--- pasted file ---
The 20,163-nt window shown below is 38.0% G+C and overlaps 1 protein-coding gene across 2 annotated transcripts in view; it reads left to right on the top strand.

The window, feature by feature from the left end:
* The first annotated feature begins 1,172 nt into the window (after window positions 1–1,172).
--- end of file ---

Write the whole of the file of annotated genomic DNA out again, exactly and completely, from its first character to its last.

The 20,163-nt window shown below is 38.0% G+C and overlaps 1 protein-coding gene across 2 annotated transcripts in view; it reads left to right on the top strand.

The window, feature by feature from the left end:
* The first annotated feature begins 1,172 nt into the window (after window positions 1–1,172).